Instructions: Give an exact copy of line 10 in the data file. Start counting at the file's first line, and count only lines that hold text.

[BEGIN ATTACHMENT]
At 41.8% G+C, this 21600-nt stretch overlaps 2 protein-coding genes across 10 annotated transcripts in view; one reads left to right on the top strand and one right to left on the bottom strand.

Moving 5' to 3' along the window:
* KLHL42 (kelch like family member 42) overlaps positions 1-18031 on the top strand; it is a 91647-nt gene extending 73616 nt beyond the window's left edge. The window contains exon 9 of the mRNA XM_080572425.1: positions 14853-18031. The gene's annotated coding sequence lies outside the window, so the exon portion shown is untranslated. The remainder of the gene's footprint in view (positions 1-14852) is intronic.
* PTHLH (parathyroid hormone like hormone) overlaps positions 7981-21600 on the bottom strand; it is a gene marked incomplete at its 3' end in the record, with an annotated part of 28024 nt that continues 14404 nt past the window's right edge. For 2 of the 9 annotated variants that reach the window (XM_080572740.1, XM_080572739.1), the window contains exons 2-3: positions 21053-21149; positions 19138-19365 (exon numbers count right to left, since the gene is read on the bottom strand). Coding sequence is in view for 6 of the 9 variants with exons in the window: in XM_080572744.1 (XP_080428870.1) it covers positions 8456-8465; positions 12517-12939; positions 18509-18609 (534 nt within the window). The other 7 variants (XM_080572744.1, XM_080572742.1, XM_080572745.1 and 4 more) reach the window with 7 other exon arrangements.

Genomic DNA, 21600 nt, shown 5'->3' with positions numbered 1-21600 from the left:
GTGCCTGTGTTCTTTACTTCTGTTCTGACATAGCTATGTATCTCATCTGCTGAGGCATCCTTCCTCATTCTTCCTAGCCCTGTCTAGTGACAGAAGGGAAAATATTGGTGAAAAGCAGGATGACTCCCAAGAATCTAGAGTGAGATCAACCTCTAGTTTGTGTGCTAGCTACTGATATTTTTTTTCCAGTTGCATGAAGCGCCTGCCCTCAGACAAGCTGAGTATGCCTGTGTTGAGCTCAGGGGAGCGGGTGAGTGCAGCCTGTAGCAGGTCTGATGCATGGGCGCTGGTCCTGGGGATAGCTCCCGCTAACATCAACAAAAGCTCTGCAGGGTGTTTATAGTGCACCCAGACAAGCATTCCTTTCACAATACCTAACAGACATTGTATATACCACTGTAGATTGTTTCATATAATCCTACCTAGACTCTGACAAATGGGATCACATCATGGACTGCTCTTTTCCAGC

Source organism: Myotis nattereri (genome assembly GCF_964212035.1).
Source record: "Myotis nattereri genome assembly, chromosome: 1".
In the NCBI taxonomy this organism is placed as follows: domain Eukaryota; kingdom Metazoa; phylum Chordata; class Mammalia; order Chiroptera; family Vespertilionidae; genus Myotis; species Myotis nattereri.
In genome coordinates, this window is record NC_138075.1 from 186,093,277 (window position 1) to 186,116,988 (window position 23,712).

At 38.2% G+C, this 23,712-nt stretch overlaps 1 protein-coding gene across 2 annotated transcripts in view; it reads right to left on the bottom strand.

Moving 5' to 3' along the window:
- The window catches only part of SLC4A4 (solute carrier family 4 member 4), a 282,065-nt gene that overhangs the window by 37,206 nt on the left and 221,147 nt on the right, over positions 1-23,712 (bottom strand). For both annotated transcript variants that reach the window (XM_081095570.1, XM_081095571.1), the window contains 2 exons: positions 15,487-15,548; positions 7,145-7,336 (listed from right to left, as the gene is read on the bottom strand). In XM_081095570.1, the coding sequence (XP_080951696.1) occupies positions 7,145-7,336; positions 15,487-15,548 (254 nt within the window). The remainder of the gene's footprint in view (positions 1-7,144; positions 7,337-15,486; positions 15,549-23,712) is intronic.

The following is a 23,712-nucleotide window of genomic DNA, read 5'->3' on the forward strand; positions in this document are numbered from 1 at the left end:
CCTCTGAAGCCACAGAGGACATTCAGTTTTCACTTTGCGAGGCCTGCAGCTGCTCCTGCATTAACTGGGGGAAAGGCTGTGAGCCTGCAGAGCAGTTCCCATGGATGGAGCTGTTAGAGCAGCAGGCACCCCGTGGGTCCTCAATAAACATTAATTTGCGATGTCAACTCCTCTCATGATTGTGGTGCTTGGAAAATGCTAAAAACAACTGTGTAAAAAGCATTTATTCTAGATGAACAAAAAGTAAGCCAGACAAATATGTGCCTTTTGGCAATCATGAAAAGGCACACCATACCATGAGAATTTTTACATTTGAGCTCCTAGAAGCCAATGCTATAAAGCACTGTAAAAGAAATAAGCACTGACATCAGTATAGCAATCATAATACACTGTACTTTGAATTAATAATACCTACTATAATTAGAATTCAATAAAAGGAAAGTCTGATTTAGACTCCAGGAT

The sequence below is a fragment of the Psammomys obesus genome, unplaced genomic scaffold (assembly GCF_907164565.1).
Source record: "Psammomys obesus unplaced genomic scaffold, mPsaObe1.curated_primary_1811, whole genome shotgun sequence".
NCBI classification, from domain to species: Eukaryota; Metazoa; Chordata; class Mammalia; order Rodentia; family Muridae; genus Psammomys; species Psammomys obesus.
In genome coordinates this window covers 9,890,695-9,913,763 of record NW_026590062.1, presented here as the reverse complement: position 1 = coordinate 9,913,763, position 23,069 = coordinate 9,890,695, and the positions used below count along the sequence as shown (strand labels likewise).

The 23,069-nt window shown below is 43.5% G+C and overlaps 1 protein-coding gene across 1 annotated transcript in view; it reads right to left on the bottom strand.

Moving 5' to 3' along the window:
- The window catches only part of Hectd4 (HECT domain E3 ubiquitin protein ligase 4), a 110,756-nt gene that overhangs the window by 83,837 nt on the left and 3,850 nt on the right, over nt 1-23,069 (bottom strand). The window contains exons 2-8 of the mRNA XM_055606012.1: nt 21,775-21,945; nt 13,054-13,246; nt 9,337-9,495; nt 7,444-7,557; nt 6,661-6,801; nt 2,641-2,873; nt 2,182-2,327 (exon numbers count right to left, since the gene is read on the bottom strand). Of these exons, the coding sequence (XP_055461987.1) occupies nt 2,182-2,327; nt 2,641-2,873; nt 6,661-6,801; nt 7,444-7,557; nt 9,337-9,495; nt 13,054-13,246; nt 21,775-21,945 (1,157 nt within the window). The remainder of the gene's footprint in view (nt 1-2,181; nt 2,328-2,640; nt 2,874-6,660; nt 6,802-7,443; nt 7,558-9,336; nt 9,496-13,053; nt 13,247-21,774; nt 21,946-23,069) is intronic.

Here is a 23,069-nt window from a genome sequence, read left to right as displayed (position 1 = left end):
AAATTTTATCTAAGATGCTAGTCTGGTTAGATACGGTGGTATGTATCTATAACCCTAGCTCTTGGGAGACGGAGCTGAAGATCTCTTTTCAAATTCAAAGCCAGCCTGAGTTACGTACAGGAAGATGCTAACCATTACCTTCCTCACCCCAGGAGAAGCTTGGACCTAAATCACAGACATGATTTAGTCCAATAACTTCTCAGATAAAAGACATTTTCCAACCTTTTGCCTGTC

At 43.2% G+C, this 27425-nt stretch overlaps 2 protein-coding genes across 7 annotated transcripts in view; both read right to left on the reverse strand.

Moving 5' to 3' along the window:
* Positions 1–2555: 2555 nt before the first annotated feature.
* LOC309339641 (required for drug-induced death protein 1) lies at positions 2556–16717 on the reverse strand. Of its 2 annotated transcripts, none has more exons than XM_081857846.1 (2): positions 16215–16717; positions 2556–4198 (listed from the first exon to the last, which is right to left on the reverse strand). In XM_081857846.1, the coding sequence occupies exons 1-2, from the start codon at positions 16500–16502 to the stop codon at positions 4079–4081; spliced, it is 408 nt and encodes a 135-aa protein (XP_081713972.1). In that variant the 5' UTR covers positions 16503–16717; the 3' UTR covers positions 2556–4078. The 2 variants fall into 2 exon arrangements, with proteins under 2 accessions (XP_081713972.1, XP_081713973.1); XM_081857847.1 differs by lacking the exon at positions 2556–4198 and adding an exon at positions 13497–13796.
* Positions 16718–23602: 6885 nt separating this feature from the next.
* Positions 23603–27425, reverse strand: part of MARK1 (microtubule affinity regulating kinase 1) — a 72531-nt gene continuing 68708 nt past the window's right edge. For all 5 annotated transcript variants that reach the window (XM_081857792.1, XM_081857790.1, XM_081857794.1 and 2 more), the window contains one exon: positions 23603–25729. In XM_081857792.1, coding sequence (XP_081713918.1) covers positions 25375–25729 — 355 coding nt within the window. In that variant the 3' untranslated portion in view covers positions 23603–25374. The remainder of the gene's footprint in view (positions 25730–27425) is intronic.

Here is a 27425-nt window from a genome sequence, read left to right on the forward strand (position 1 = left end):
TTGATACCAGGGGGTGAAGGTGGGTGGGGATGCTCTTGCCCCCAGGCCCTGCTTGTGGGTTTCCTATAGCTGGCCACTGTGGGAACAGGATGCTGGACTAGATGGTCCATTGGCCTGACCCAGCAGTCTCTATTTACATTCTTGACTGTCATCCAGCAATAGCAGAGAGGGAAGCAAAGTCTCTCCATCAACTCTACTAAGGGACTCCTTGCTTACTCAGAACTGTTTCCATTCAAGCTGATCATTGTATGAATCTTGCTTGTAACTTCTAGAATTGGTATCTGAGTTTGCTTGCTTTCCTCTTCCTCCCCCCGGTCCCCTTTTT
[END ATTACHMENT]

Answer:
In genome coordinates, this window is record NC_138075.1 from 186,093,277 (window position 1) to 186,116,988 (window position 23,712).